As the country's two major political parties, the NPP and the NDC and an array of pretenders crisscross the country making a beeline for urban and rural areas to woo voters, I can't think of anything better than calling their bluff.
What are they going to do about the burgeoning national deficit, the grinding poverty, and the failing health and education systems?
But most important, are there any plans in the offing to address the ever expanding chasm between the north and the south?
Northern Ghana the largest swath of land in the nation has fallen on some really hard times, and that is just putting it mildly. A recent report paints a rather grim picture of a region mired in poverty and destitution. A historical truism—that the north lags behind the rest of the country in all aspects of development—still holds.
It is not my intention to trivialize the admirable resilience of millions of Ghanaians caught in the current economic thrall, but I think it won't be out of place to depict the situation in the north as debilitating.
A first time visitor to Tamale, Bolgatanga, and Wa, is struck by the staggering poverty, the large pools of the unemployed and the decaying infrastructure. There is a dearth of public and private sector jobs. Government agencies that once provided hundreds of young men and women with jobs are now shuttered.
Agriculture, the mainstay of the region's economy remains anemic because incentives to young people to continue the time-honored tradition of tilling the land are nonexistent.
The only referral medical facility in the region, the Tamale General Hospital, is acutely understaffed, and has deteriorated to such extent that experts say building a new one would be the sensible thing to do. Good drinking water is scarce and as a direct consequence, the rate of guinea worm infections have soared. It is not a pretty picture.
Not everything is gloomy; the roads in Tamale are in good shape, thanks in large part to the NDC, though it took the party twenty years to come around to the idea that good roads are indispensable to economic growth, parts of the region are still inaccessible.
All of which brings us to a very fundamental question; is the region's predicament due to the benign neglect of past governments, or its perennial election of ineffective politicians who can't bring home the bacon?
Honestly, there are no immediate answers, and the question itself is debatable. However, the fact that the north has been consistently marginalized and the votes of its people taken for granted by elected officials cannot be wished away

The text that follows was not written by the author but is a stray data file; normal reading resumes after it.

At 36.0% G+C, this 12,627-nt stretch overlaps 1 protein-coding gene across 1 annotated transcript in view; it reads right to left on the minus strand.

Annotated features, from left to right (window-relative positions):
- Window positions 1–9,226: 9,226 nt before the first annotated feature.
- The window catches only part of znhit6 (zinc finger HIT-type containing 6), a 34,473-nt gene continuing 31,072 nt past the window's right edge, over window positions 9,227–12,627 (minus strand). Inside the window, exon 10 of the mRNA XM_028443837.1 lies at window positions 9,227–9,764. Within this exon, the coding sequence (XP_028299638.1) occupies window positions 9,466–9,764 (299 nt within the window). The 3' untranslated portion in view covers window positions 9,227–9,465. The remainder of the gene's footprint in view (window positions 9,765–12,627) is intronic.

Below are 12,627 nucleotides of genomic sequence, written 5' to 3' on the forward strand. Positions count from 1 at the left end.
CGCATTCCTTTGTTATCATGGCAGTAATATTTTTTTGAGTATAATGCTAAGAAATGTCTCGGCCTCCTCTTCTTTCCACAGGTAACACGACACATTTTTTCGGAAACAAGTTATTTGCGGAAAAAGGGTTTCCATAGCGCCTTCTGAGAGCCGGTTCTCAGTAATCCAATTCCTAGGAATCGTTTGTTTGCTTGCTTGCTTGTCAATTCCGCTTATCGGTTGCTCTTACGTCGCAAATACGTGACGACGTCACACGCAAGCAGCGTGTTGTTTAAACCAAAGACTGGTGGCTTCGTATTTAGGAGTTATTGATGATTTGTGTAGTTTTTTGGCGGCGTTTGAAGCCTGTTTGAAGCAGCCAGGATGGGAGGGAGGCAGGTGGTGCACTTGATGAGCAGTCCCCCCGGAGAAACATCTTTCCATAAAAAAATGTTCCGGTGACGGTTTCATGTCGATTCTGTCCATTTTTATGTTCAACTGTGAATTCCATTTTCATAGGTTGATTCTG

The prevailing view is that the north does not get its fair share of the national cake. Though, I have a hard time subscribing to this widely held perception, there is a modicum of truth to it. Past administrations with the distinct exception of a few, have paid scant attention to the peculiar needs of the north and its people.
There is nothing more cowardly than passing the buck, passing up responsibility. Oh yes, it is very convenient to blame Accra, and by extension the south for the problems in the north. But, let us be realistic here. Northerners are just as guilty.
One school of thought excoriates northern politicians. Northern politicos unlike their southern counterparts, are deemed ineffective, loud, and abrasive. When it comes "doing something" — steering important development programs to the region — they are less assertive.
No northern politician can proudly point to an ongoing project and say, "this is my pet project." Northern constituents see development projects being diverted to other parts of the country and wondered why they sent these politicians to Accra in the first place.
Don't get me wrong, folks, there are gems in the corps of northern politicians, but something got to give; their performance to date does not draw rave reviews. The evidence of that is overwhelming.
And some pertinent questions need to be asked: how do lawmakers explain the large exodus of young men and women from the region to the nation's capital for menial jobs? What about capital investment in the region? NGOs cannot provide the panacea to the region's laundry list of problems. (The UN just discontinued the funding of NGOS to fight Aids in Africa because of poor accounting practices)
Still, other questions remain. What about the most riveting issue of all–stability in the region? What, if anything at all, is being done to bring warring factions in the region together to ensure peace and prosperity?
And now this unpleasant truth; the region has become the brunt of jokes among other Ghanaians primarily because it can't get its act together. The first salvos in the current internecine squabble were fired when this writer was a toddler, but forty years later there is no end in sight to this madness. Is it not true that as other parts of the country lunge towards economic emancipation, the northern region is trapped in a time warp and remains on the fringes? Prosperity will continue to elude the region if its inhabitants can't forge a common ground.
Northern political fat cats have to be told in uncertain terms that if they don't shape up, voters will use the power of the ballot box to send a very clear message come November. Views expressed by the author(s) do not necessarily reflect those of GhanaHomePage.
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